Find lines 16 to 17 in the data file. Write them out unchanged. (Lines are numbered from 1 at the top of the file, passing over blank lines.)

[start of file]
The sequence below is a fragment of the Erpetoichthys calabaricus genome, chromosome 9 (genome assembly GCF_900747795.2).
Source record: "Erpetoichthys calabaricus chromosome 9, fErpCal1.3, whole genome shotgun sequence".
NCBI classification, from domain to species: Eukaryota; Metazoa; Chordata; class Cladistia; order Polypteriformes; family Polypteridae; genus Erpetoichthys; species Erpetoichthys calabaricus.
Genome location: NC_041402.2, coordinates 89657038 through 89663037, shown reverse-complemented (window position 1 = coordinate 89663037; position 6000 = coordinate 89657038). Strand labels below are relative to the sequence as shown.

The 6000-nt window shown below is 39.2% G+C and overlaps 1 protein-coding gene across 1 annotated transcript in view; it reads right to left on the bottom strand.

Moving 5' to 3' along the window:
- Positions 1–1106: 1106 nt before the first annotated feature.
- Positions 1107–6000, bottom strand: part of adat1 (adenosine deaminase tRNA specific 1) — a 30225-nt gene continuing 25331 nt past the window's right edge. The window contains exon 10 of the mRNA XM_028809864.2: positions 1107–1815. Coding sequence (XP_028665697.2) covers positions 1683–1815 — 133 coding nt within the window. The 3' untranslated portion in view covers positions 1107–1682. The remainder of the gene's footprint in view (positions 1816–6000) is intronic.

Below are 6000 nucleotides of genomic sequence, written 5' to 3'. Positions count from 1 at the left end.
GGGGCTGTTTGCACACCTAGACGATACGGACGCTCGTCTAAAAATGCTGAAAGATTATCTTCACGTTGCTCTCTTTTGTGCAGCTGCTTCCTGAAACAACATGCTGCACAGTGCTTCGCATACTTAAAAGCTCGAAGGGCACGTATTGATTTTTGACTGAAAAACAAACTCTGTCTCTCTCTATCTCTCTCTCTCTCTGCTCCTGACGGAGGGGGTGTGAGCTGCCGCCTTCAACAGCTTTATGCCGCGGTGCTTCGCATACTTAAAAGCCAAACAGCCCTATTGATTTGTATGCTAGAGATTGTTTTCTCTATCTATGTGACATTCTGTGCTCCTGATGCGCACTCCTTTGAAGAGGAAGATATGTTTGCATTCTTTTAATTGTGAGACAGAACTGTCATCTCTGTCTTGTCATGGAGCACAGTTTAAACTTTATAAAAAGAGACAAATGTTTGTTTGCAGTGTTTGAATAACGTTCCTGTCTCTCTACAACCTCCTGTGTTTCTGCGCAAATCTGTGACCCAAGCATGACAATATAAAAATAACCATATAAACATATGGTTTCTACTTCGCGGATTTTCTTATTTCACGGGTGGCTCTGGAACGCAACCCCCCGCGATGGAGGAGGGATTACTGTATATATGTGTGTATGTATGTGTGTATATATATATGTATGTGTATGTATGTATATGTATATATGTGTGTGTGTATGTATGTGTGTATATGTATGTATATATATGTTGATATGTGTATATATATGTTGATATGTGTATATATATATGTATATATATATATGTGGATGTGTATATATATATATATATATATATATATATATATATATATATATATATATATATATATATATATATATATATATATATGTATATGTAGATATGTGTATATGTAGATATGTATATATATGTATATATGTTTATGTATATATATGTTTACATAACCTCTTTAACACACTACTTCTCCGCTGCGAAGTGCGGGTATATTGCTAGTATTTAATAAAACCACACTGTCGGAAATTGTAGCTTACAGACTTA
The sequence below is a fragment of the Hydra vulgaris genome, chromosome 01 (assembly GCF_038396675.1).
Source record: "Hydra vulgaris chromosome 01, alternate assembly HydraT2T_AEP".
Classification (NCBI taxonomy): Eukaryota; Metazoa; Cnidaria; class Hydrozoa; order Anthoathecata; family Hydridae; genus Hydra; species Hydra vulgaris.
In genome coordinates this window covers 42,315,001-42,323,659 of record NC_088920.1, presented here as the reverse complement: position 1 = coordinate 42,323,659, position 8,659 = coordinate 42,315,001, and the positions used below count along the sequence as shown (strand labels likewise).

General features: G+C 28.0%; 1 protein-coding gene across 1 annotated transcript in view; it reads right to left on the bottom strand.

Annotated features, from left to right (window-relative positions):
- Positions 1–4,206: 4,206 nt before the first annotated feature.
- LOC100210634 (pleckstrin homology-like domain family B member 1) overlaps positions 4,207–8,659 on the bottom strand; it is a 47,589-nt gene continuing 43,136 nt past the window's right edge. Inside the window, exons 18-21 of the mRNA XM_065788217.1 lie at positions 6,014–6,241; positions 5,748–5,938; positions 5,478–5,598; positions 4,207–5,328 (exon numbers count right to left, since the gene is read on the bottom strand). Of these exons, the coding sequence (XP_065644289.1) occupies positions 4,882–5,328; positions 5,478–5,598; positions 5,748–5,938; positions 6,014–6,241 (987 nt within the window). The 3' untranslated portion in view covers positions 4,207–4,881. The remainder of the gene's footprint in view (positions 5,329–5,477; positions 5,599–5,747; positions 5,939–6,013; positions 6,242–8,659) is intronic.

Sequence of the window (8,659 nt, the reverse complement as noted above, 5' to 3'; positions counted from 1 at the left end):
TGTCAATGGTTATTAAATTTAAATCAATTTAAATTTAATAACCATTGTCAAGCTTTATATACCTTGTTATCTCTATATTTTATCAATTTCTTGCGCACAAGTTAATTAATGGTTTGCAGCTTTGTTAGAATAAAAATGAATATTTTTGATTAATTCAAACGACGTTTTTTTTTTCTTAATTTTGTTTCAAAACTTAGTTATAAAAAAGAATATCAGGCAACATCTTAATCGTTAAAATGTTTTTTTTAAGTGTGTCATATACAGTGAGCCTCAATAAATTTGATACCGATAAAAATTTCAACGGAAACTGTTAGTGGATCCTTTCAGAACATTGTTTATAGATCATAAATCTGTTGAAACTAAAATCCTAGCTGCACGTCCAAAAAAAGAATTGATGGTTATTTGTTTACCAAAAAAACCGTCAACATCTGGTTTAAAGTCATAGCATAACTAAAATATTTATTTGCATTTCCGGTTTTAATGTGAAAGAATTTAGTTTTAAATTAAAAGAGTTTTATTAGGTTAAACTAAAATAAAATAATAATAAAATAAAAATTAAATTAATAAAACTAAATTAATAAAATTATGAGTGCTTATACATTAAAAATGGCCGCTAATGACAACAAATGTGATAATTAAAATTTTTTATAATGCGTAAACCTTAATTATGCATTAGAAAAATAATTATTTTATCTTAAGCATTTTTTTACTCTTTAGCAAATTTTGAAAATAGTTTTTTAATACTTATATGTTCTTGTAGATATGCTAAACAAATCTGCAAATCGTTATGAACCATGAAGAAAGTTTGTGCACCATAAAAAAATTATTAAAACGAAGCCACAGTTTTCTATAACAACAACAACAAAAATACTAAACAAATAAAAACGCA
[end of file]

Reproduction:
Annotated features, from left to right (window-relative positions):
- Positions 1–4,206: 4,206 nt before the first annotated feature.